There is something so satisfying about depictions of 19th-century letter exchanges. The paper appears thick and high quality, the letting is in cursive writing which is so rare these days, and of course, the wax seals they are often closed with. Communicating this way must have made each correspondence somewhat significant, more so than the dozens of emails and group texts that some of us send a day. I think it’s a tradition worth maintaining, at least between lovers or would-be sweethearts. 

Wax seals were once a crucial part of a properly constructed letter. They served to prove privacy and author. They were also sturdy, beautifully constructed trinkets, many of which have survived. Let’s take a look! 

The Letter, by Charles Baugniet

An ancient art

I was a bit surprised to find out that seals as a form of identification in correspondence pre-date paper itself. Says Vintage Compact Shop

“Seals have been used since ancient times to seal goods and important communications. Seals were used as early as the seventh millennium B.C. to stamp impressions in clay.  In the fourth millennium, B.C. carved cylinders that could be rolled over clay were being used in Mesopotamia. Mesopotamia included parts of modern-day Iran, Syria & Turkey. The cylinder seals were used to create frieze-like designs on clay.” 

The example below from The Metropolitan Museum of Art dates to 2250-2150 and was used to be rolled along a clay tablet to identify the author. The image on the right shows what the seal would have looked like when completed.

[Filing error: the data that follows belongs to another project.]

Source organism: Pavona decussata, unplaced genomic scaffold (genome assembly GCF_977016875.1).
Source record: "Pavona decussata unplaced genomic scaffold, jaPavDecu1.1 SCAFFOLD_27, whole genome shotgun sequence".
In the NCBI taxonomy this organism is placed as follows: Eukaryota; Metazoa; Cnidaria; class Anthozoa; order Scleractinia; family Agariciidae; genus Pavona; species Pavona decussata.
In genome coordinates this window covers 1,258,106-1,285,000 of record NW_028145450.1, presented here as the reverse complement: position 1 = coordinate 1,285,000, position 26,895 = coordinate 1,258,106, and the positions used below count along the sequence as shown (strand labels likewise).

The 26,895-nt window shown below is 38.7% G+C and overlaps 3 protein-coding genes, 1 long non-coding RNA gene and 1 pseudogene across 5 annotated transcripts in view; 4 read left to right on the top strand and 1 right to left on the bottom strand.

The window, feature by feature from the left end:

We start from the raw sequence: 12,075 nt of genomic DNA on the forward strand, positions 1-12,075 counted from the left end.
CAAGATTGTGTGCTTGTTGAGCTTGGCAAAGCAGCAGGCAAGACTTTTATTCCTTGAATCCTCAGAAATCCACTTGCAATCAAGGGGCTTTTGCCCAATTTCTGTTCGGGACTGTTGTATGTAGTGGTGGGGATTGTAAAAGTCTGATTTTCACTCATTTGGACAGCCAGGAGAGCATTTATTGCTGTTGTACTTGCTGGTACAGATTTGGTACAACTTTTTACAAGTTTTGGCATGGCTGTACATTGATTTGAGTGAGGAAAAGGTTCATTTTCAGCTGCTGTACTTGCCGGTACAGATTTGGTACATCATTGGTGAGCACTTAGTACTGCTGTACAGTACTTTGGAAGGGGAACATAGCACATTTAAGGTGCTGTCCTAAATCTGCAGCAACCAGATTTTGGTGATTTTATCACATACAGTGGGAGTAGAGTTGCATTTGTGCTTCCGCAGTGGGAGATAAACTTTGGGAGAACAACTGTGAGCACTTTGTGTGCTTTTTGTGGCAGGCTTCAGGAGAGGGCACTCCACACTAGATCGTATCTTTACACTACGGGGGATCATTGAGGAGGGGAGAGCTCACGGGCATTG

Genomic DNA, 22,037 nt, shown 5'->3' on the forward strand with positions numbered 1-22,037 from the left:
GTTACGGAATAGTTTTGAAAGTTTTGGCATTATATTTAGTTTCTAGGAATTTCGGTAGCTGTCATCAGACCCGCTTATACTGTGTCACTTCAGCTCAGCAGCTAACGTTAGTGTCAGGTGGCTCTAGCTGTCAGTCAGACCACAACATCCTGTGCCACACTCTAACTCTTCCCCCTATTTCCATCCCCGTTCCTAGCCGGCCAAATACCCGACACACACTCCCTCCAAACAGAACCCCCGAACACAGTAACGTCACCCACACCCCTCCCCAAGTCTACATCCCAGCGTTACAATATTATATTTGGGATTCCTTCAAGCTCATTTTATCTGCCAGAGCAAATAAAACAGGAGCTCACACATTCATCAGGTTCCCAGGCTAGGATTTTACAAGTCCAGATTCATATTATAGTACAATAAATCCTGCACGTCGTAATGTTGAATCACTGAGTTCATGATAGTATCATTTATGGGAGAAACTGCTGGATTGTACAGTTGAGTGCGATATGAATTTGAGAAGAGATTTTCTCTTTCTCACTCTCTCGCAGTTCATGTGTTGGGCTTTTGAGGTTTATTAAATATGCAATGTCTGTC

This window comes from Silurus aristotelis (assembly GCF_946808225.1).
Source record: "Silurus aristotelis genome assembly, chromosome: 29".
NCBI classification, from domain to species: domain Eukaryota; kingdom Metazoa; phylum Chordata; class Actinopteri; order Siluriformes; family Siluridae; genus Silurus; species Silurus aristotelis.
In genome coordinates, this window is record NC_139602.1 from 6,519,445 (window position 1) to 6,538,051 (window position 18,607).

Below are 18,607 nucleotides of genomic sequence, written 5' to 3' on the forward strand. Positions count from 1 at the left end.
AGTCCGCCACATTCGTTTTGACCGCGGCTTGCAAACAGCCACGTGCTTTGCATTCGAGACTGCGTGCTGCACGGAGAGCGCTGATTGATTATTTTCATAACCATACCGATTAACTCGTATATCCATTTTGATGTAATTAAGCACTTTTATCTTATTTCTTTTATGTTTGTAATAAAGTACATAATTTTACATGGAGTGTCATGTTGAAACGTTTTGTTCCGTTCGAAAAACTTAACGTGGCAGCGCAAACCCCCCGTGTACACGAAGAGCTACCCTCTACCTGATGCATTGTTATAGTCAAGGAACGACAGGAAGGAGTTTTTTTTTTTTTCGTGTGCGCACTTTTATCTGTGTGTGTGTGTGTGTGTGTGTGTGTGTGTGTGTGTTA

Types of letter seals

With the invention of paper came the transition to the wax seal, though other substances were used in the early days. From Wikipedia: 

“From the 16th century it was compounded of various proportions of shellac, turpentine, resin, chalk or plaster, and colouring matter (often vermilion, or red lead), but not necessarily beeswax. The proportion of chalk varied; coarser grades are used to seal wine bottles and fruit preserves, finer grades for documents. In some situations, such as large seals on public documents, beeswax was used. On occasion, sealing wax has historically been perfumed by ambergris, musk and other scents.”

Adhesive envelopes would not go into production until the 1830s and even then seals would continue to be used until the Edwardian era. They were necessary items to have handy and came in various styles. Here are some of the primary types I’ve identified. 

    Fob letter seal

Fob seals held the same function as fobs do today, to easily transport. They were most commonly used by men and attached to a pocket watch. Says the Victoria & Albert Museum of the above

“Seals were functional as well as decorative items, at a time when letters had to be sealed with wax. The three-sided topaz of this swiveling seal is engraved with a scene of smoke billowing from burning ships at the Battle of Trafalgar of 1805 (when the British under Nelson defeated the French). The inscription reads ‘ENGLAND EXPECTS THAT EVERY MAN THIS DAY WILL DO HIS DUTY’. The words were engraved in reverse so that they would be the right way round on the sealing wax. The deeply chased scrolls and flowers of the gold mount are typical of the Rococo Revival of the early 19th century.”

Signet rings

1600-1700. Image source: V&A Museum